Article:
I've been watching PreCure. I must be mad. It's a mega-franchise for little girls, full of pink and frills. Do a Google image search and your eyes will explode at the gaudy pastel colours (not a contradiction) and cuteness overload. It's as if my niece's dress-up box on a sugar high. Haruka Haruno and her friends are magical girls, helping to sell merchandise to the audience as they... ahem, no, as they help save Hope Kingdom from Queen Dyspear and her army of despair monsters! However they're also going to school, dressing up in the world's girliest costumes and exploring the Power of Amazing Anime Hair! I defy anyone not to laugh on first seeing Princess Twinkle's double monster pigtails, while the top of Towa's hair from behind looks a little bit like a penis.
Furthermore this is its twelfth season, so I've actually been watching episodes 550-600 or so. Fortunately only two of the seasons so far are sequels, with the others being all-new adventures with all-new casts in their own separate continuity. Each season also gets at least one feature film on top of the Pretty Cure All Stars crossover movies, which star everyone. Those sound insane.
In short: it's great. However it's great and a bit kiddified, so you'll have to accept that you're watching a show that's basically driven by friendship, dresses and the power of love. Mostly it's made up of standalone episodes in which the usual villains do the same thing they do every week, get beaten by the heroines and all ill effects are immediately and harmlessly undone. Adventures don't usually have consequences, although in fairness there are some character arcs and villain progression. Occasionally a one-off guest character will be created for an episode and you're wondering why they weren't brought on board permanently as an addition to the supporting cast.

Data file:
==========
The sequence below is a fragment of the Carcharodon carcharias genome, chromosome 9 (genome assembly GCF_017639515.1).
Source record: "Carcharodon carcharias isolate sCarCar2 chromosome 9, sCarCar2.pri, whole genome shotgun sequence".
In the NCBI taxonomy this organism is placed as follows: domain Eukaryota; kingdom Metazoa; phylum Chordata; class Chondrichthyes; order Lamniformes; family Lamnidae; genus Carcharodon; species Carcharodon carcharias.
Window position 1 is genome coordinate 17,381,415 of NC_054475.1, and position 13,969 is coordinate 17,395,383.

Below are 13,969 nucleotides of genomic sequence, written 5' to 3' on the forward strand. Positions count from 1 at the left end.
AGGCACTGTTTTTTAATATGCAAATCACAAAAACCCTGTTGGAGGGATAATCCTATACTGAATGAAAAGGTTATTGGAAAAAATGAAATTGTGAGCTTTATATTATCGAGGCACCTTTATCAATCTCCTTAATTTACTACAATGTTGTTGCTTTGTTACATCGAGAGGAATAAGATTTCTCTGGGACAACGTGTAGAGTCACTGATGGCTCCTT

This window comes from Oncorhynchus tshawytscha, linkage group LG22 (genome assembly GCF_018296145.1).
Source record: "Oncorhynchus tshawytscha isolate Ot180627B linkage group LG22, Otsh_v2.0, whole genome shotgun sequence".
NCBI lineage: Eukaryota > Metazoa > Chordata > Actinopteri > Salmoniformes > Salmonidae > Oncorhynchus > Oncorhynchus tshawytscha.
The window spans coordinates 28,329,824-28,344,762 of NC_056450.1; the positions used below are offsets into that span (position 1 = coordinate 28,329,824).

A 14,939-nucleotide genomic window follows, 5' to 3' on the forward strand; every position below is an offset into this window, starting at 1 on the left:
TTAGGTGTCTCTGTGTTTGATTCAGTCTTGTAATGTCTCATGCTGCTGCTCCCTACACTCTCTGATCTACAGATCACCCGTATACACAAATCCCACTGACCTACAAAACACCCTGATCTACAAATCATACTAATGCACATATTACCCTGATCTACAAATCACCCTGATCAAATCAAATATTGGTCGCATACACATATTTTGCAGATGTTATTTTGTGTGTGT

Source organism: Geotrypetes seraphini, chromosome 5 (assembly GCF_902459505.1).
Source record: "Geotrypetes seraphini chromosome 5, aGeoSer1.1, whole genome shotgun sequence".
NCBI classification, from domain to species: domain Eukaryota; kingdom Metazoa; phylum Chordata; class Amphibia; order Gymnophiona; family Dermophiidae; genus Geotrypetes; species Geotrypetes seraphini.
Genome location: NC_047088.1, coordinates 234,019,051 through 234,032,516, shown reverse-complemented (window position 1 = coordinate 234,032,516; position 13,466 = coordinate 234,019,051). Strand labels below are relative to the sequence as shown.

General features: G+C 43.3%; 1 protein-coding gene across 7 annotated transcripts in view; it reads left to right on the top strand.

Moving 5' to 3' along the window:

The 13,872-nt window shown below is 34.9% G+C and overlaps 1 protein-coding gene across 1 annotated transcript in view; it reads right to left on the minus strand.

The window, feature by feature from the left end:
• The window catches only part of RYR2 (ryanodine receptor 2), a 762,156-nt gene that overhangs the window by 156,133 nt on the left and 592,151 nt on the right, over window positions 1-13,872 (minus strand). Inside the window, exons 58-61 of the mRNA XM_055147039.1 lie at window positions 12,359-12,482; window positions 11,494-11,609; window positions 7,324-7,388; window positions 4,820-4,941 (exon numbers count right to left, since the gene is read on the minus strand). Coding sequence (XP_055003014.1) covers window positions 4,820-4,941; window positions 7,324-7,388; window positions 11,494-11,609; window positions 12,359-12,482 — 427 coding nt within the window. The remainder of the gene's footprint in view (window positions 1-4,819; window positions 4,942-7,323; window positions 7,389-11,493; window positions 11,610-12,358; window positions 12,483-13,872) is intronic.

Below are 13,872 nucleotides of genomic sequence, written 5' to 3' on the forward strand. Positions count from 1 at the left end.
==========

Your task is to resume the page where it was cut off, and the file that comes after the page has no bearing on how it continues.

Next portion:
Apart from that, though, it's a joyful, warm-hearted show with surprisingly good character arcs and menacing villains. Its little girl audience makes it lightweight, but less so than I'd expected.
The show's central dynamic is hope and dreams vs. despair. Our heroines are always trying to protect everyone's dreams from Queen Dyspear, who derives power from despair and is always trying to bring it about by locking away people's dreams. She'll send her lieutenants to Earth to lock people in magical purple cages, saying "Shut your dream!" They also summon giant monsters called Zetsuborgs (with "zetsubou" being Japanese for "despair") that the PreCures will have to fight.
That's a good dramatic foundation, I think. Dreams are a more concrete and specific concept than something nebulous like hope, so it means more when the Princess PreCures free someone from a cage and return to them their vision of driving a racing car, being the world's greatest marine biologist or whatever. This show reveres dreams. It's fuelled by them. They underpin every single episode and we'll learn the dream of every non-villain in the show. Haruka wants to be a princess. (She's been watching too much Disney.) Yui wants to be a children's author. Minami and Kirara both want to follow in their parents' footsteps, although their respective parents couldn't be more different. The only problem with all this in practice is that the villains' standard methods are tame. Really crushing people's dreams and driving them to despair would have been unacceptably harsh for the target audience, so in practice it's all done with handwaves.
1. "Shut your dream!"
2. Look, someone's in a purple cage again.
3. The PreCures fight another silly Zetsuborg.
4. Hurrah! They win.
5. The PreCures release the victim to be reunited joyfully with their dreams. Those people will have been unconscious throughout, incidentally, so even this low-calorie villainy hasn't shown us any actual despair. In short, it's painless and victimless. Despair-less despair. Hurm. Occasionally there are mild exceptions to this, though, with Yui in particular getting locked up often enough that by the end of the show she's capable of resisting it. Ep.48 is a huge Yui episode, as effectively she helps everyone in the school fight and overcome depression. That startled me.
That said, though, the villains are still pretty hardcore in their way. Queen Dyspear is evil with a capital E, apparently more so than any PreCure villain before her, and she's already enslaved everyone in the magical Hope Kingdom. What happened to Twilight is genuinely horrific (including attempted murder) and gives us an excellent run of episodes about halfway through. Furthermore, Dyspear's sidekicks have character arcs of their own and are capable of schemes that will stomp the PreCures into the dirt, forcing the heroes to fight much harder than you'd expect to earn victory. I really liked Shut. He's vile, narcissistic and in the end wonderful. (He also wears fishnet stockings, thigh-length boots and a ton of make-up, but his voice actor isn't making him effeminate at all and indeed is giving him a rather deep voice.)